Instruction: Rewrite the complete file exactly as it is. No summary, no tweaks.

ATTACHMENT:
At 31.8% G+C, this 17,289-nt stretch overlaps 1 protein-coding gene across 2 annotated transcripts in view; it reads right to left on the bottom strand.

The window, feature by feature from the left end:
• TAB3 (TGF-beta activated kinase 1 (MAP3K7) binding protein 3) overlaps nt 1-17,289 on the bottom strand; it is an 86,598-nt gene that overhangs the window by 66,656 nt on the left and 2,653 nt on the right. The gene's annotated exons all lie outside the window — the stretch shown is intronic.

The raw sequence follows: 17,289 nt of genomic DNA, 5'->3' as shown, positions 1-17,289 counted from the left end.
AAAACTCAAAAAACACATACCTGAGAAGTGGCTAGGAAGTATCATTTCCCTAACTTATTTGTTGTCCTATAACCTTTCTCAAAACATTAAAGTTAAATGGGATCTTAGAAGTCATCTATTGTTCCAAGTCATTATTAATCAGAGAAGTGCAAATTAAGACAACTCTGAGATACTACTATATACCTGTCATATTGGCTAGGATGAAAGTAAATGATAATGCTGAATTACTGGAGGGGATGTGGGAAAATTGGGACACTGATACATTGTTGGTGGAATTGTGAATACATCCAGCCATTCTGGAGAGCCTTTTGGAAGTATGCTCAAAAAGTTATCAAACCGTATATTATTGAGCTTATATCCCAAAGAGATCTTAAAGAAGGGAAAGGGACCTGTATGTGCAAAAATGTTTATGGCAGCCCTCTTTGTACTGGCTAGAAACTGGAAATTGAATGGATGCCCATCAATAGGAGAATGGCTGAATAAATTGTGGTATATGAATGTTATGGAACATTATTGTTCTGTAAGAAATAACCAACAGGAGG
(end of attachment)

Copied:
At 31.8% G+C, this 17,289-nt stretch overlaps 1 protein-coding gene across 2 annotated transcripts in view; it reads right to left on the bottom strand.

The window, feature by feature from the left end:
• TAB3 (TGF-beta activated kinase 1 (MAP3K7) binding protein 3) overlaps nt 1-17,289 on the bottom strand; it is an 86,598-nt gene that overhangs the window by 66,656 nt on the left and 2,653 nt on the right. The gene's annotated exons all lie outside the window — the stretch shown is intronic.

The raw sequence follows: 17,289 nt of genomic DNA, 5'->3' as shown, positions 1-17,289 counted from the left end.
AAAACTCAAAAAACACATACCTGAGAAGTGGCTAGGAAGTATCATTTCCCTAACTTATTTGTTGTCCTATAACCTTTCTCAAAACATTAAAGTTAAATGGGATCTTAGAAGTCATCTATTGTTCCAAGTCATTATTAATCAGAGAAGTGCAAATTAAGACAACTCTGAGATACTACTATATACCTGTCATATTGGCTAGGATGAAAGTAAATGATAATGCTGAATTACTGGAGGGGATGTGGGAAAATTGGGACACTGATACATTGTTGGTGGAATTGTGAATACATCCAGCCATTCTGGAGAGCCTTTTGGAAGTATGCTCAAAAAGTTATCAAACCGTATATTATTGAGCTTATATCCCAAAGAGATCTTAAAGAAGGGAAAGGGACCTGTATGTGCAAAAATGTTTATGGCAGCCCTCTTTGTACTGGCTAGAAACTGGAAATTGAATGGATGCCCATCAATAGGAGAATGGCTGAATAAATTGTGGTATATGAATGTTATGGAACATTATTGTTCTGTAAGAAATAACCAACAGGAGG